The “Silver Tsunami… What Does it Mean for Commercial Real Estate?
So, now that we’ve covered what the Silver Tsunami is, let’s dive into what this phenomenon means for the commercial real estate industry.
In the coming years, as a wave of individuals retires and downsizes, the commercial real estate industry will observe an increased demand for multigenerational housing and senior and assisted living.
Although many people associate apartment living with younger generations like Millennials and Gen Zers, Baby Boomers account for more multifamily housing than you might think. In fact, an article by IMS shares that “Boomers actually account for more than half of US rental growth in the past decade.”
Looking to the future, by 2030, the number of renters (who are 65 or older) is expected to double!
But what types of properties is this generation looking to settle into? And where? A recent Freddie Mac survey finds that “eight out of ten boomers actually prefer to be in an urban area throughout their retirement.”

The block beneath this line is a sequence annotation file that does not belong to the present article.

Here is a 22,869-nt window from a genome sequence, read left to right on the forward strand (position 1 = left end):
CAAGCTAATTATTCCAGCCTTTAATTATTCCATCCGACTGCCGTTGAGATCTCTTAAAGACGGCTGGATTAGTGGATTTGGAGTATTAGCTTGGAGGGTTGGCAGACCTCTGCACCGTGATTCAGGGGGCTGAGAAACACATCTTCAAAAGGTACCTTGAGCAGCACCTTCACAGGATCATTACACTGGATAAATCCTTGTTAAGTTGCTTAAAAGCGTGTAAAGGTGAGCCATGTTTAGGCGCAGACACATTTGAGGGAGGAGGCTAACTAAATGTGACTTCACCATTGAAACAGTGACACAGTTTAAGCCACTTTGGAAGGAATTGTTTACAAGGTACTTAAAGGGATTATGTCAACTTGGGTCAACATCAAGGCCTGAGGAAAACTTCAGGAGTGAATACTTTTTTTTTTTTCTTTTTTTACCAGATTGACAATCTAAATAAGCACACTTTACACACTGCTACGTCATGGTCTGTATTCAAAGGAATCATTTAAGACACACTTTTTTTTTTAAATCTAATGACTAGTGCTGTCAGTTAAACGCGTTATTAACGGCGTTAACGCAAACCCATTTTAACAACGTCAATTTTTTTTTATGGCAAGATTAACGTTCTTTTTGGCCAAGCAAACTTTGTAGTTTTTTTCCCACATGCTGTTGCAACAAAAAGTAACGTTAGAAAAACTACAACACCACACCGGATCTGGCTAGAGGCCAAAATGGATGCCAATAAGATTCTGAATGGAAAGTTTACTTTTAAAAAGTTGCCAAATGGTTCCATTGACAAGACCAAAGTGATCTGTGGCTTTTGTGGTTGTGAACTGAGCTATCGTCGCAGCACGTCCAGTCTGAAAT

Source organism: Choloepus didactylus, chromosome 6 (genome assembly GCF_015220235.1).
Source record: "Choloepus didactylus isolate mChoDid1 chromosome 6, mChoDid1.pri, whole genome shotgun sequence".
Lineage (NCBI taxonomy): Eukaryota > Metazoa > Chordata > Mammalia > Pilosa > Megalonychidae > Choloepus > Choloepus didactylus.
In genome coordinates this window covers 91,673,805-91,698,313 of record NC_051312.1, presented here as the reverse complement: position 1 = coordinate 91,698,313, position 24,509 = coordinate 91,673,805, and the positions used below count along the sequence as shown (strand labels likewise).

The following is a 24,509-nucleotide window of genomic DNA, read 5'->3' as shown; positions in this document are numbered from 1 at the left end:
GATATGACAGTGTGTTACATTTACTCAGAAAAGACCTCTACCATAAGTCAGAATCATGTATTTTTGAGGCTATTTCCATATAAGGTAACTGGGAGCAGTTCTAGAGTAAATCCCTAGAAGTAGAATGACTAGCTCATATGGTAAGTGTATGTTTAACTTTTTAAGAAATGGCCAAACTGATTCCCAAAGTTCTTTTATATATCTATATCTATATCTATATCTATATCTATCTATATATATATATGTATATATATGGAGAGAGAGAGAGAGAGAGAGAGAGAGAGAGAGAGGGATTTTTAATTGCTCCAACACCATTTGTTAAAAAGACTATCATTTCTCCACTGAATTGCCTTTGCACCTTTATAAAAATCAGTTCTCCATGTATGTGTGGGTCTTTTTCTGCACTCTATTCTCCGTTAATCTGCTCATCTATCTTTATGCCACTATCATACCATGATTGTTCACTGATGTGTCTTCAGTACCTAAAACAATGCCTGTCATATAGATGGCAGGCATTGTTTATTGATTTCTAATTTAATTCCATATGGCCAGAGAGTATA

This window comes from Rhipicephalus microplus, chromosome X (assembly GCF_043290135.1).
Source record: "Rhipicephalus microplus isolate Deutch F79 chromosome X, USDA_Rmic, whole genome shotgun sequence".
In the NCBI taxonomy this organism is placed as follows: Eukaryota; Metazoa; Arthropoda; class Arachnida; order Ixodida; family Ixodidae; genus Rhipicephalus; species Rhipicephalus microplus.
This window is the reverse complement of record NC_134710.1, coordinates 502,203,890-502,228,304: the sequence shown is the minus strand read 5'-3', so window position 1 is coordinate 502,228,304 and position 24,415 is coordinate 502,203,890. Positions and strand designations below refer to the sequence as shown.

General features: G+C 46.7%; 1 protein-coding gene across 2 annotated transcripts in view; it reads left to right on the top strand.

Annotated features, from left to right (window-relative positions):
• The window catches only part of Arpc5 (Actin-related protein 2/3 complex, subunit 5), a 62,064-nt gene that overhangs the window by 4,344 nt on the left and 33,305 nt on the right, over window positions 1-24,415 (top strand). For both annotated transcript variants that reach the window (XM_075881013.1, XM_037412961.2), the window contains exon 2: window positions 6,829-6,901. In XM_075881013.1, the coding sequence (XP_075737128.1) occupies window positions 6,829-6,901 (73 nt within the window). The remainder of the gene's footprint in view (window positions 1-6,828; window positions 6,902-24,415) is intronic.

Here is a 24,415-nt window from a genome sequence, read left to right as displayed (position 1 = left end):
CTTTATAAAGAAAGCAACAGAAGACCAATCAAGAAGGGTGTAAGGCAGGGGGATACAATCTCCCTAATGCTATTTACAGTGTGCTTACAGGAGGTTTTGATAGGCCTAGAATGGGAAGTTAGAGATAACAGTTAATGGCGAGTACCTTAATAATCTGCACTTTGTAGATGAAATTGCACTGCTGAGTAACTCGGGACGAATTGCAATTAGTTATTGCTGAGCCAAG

Long gone are the days of building out large, suburban retirement communities.
Urban environments allow flexibility for travel, benefits including “city-life, such as a walkable community, cultural activities, dining and shopping, parks, and libraries.” Moreover, “this generation also prefers amenity-rich communities… in other words, resort-style living.”
Boomers, additionally, want to live close to their children and grandchildren amidst finding a stable community to be a part of, as put by Lee Brennan, principal at Cuningham Group Architecture. Urban environments typically help achieve these desires.
In the office today, we are observing a large melting pot of different generational cohorts. Millennials, Generation Z, baby boomers, the list goes on.
But when it comes to the office, baby boomers aren’t budging, even despite their advancing age.